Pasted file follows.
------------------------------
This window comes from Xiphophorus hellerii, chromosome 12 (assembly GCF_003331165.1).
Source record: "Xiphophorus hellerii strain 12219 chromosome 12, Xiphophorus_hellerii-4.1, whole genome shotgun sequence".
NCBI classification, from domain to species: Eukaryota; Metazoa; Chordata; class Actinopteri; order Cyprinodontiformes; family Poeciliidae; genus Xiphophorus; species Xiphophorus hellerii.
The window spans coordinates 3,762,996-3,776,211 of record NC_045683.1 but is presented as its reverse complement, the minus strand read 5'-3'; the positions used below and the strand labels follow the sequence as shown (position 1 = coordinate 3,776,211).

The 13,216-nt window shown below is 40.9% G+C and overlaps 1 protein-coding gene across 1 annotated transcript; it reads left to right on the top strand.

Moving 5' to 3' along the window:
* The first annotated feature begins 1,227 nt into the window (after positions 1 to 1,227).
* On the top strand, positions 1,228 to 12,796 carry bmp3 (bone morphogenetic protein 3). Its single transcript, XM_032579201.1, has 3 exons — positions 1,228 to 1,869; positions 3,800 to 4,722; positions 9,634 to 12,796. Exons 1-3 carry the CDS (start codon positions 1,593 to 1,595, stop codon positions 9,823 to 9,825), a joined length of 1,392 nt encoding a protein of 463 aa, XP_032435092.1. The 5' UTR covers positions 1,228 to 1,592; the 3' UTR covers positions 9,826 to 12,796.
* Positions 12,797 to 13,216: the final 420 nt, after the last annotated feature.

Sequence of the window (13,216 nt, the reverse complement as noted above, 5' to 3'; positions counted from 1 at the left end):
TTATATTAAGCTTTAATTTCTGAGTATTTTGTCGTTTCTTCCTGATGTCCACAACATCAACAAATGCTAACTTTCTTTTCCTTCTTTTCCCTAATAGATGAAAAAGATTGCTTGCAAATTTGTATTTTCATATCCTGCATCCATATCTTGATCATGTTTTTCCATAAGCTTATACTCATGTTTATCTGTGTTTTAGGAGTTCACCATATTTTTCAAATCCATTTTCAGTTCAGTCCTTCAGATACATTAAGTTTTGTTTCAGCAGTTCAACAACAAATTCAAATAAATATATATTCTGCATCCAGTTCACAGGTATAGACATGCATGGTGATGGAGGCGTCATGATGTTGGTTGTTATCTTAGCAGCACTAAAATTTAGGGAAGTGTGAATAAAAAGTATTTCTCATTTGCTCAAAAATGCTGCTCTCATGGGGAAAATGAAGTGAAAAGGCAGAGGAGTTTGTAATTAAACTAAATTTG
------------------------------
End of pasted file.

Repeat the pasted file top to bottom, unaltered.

This window comes from Xiphophorus hellerii, chromosome 12 (assembly GCF_003331165.1).
Source record: "Xiphophorus hellerii strain 12219 chromosome 12, Xiphophorus_hellerii-4.1, whole genome shotgun sequence".
NCBI classification, from domain to species: Eukaryota; Metazoa; Chordata; class Actinopteri; order Cyprinodontiformes; family Poeciliidae; genus Xiphophorus; species Xiphophorus hellerii.
The window spans coordinates 3,762,996-3,776,211 of record NC_045683.1 but is presented as its reverse complement, the minus strand read 5'-3'; the positions used below and the strand labels follow the sequence as shown (position 1 = coordinate 3,776,211).

The 13,216-nt window shown below is 40.9% G+C and overlaps 1 protein-coding gene across 1 annotated transcript; it reads left to right on the top strand.

Moving 5' to 3' along the window:
* The first annotated feature begins 1,227 nt into the window (after positions 1 to 1,227).
* On the top strand, positions 1,228 to 12,796 carry bmp3 (bone morphogenetic protein 3). Its single transcript, XM_032579201.1, has 3 exons — positions 1,228 to 1,869; positions 3,800 to 4,722; positions 9,634 to 12,796. Exons 1-3 carry the CDS (start codon positions 1,593 to 1,595, stop codon positions 9,823 to 9,825), a joined length of 1,392 nt encoding a protein of 463 aa, XP_032435092.1. The 5' UTR covers positions 1,228 to 1,592; the 3' UTR covers positions 9,826 to 12,796.
* Positions 12,797 to 13,216: the final 420 nt, after the last annotated feature.

Sequence of the window (13,216 nt, the reverse complement as noted above, 5' to 3'; positions counted from 1 at the left end):
TTATATTAAGCTTTAATTTCTGAGTATTTTGTCGTTTCTTCCTGATGTCCACAACATCAACAAATGCTAACTTTCTTTTCCTTCTTTTCCCTAATAGATGAAAAAGATTGCTTGCAAATTTGTATTTTCATATCCTGCATCCATATCTTGATCATGTTTTTCCATAAGCTTATACTCATGTTTATCTGTGTTTTAGGAGTTCACCATATTTTTCAAATCCATTTTCAGTTCAGTCCTTCAGATACATTAAGTTTTGTTTCAGCAGTTCAACAACAAATTCAAATAAATATATATTCTGCATCCAGTTCACAGGTATAGACATGCATGGTGATGGAGGCGTCATGATGTTGGTTGTTATCTTAGCAGCACTAAAATTTAGGGAAGTGTGAATAAAAAGTATTTCTCATTTGCTCAAAAATGCTGCTCTCATGGGGAAAATGAAGTGAAAAGGCAGAGGAGTTTGTAATTAAACTAAATTTG